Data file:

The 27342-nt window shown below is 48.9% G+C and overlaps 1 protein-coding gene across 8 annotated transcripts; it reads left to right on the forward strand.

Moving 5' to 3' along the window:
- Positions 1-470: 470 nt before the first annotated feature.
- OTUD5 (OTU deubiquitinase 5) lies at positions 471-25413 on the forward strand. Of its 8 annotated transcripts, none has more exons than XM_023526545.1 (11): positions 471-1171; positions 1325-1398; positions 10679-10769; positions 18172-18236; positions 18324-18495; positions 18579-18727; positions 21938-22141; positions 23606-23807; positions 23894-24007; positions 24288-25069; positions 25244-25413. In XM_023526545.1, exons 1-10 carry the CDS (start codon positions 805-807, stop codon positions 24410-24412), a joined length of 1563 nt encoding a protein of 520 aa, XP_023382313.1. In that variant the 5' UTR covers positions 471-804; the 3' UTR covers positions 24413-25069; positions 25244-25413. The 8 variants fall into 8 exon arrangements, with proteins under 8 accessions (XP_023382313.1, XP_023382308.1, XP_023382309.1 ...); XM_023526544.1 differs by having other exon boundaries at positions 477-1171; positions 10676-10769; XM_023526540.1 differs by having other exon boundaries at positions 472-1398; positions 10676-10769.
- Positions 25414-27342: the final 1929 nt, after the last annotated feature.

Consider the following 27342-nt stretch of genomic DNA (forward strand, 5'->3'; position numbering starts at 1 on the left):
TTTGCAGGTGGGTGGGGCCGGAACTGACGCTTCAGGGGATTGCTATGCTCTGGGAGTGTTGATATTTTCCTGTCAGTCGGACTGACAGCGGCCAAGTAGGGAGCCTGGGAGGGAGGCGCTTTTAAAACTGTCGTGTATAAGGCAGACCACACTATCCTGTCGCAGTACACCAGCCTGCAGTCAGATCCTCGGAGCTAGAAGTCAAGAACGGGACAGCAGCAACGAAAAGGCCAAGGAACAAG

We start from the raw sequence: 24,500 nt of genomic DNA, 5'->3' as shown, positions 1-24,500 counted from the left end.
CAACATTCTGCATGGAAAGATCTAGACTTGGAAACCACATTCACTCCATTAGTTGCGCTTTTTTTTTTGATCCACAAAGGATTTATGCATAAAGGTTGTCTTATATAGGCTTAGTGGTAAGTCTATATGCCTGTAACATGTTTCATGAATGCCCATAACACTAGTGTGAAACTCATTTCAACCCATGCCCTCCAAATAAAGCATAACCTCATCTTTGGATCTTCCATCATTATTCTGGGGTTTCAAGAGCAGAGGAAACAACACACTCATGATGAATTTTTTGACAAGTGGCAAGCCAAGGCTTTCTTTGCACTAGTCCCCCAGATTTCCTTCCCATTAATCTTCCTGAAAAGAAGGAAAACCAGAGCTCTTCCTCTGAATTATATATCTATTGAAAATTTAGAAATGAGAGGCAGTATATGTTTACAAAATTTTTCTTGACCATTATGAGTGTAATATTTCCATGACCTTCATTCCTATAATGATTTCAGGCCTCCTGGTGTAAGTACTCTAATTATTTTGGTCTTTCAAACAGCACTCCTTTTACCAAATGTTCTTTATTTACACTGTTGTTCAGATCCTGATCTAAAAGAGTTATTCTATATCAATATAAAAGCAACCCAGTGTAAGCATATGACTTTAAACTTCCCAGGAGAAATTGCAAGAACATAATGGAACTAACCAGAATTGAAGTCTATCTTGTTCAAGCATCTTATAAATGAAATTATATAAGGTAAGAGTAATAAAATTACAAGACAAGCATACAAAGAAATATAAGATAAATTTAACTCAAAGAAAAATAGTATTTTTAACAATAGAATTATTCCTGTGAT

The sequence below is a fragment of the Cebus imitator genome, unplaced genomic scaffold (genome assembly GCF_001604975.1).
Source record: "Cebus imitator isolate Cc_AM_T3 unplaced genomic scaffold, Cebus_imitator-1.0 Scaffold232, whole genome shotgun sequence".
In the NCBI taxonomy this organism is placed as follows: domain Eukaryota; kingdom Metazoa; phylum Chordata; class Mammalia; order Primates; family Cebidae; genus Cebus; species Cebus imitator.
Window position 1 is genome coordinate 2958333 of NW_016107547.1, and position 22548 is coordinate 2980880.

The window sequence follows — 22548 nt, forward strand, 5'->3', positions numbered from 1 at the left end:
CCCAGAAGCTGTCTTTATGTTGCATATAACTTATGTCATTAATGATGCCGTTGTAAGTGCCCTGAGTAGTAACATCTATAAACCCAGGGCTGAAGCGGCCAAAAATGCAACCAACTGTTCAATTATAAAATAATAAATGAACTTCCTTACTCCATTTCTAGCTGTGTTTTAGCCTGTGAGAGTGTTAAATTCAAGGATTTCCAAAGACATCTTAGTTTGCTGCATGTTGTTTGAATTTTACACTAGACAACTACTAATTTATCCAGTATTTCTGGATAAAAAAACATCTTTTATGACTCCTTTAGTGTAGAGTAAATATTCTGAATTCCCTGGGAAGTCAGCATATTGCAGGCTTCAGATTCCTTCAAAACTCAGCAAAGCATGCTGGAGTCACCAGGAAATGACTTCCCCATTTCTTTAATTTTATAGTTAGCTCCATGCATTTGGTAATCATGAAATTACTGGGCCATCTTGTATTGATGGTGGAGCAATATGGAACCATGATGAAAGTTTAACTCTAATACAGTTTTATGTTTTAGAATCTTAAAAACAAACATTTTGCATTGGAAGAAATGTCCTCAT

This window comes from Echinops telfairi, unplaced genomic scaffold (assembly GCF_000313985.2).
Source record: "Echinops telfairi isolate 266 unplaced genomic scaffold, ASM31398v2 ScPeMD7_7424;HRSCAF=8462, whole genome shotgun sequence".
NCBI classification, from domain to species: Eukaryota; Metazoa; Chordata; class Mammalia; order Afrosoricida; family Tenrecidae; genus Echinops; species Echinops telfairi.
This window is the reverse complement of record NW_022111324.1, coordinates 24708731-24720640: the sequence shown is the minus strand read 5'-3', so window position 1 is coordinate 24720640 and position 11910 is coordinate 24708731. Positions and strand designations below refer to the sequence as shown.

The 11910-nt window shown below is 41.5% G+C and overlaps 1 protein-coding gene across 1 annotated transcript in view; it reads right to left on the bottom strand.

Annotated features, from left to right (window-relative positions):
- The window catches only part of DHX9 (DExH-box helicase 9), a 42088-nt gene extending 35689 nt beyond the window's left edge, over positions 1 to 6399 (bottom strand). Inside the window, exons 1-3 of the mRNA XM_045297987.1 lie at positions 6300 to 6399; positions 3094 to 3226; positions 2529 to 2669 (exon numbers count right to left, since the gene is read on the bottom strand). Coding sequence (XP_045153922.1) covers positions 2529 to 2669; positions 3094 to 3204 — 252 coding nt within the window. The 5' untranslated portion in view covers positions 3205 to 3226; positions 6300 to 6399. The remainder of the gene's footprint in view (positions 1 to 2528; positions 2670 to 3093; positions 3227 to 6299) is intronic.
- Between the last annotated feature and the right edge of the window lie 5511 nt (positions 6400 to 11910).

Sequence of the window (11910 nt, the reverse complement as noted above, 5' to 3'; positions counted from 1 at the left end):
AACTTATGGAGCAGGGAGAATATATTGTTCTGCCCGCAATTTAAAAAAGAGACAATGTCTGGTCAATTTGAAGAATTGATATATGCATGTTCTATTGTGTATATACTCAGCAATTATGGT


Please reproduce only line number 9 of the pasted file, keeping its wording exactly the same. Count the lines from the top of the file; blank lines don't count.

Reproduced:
CAACATTCTGCATGGAAAGATCTAGACTTGGAAACCACATTCACTCCATTAGTTGCGCTTTTTTTTTTGATCCACAAAGGATTTATGCATAAAGGTTGTCTTATATAGGCTTAGTGGTAAGTCTATATGCCTGTAACATGTTTCATGAATGCCCATAACACTAGTGTGAAACTCATTTCAACCCATGCCCTCCAAATAAAGCATAACCTCATCTTTGGATCTTCCATCATTATTCTGGGGTTTCAAGAGCAGAGGAAACAACACACTCATGATGAATTTTTTGACAAGTGGCAAGCCAAGGCTTTCTTTGCACTAGTCCCCCAGATTTCCTTCCCATTAATCTTCCTGAAAAGAAGGAAAACCAGAGCTCTTCCTCTGAATTATATATCTATTGAAAATTTAGAAATGAGAGGCAGTATATGTTTACAAAATTTTTCTTGACCATTATGAGTGTAATATTTCCATGACCTTCATTCCTATAATGATTTCAGGCCTCCTGGTGTAAGTACTCTAATTATTTTGGTCTTTCAAACAGCACTCCTTTTACCAAATGTTCTTTATTTACACTGTTGTTCAGATCCTGATCTAAAAGAGTTATTCTATATCAATATAAAAGCAACCCAGTGTAAGCATATGACTTTAAACTTCCCAGGAGAAATTGCAAGAACATAATGGAACTAACCAGAATTGAAGTCTATCTTGTTCAAGCATCTTATAAATGAAATTATATAAGGTAAGAGTAATAAAATTACAAGACAAGCATACAAAGAAATATAAGATAAATTTAACTCAAAGAAAAATAGTATTTTTAACAATAGAATTATTCCTGTGAT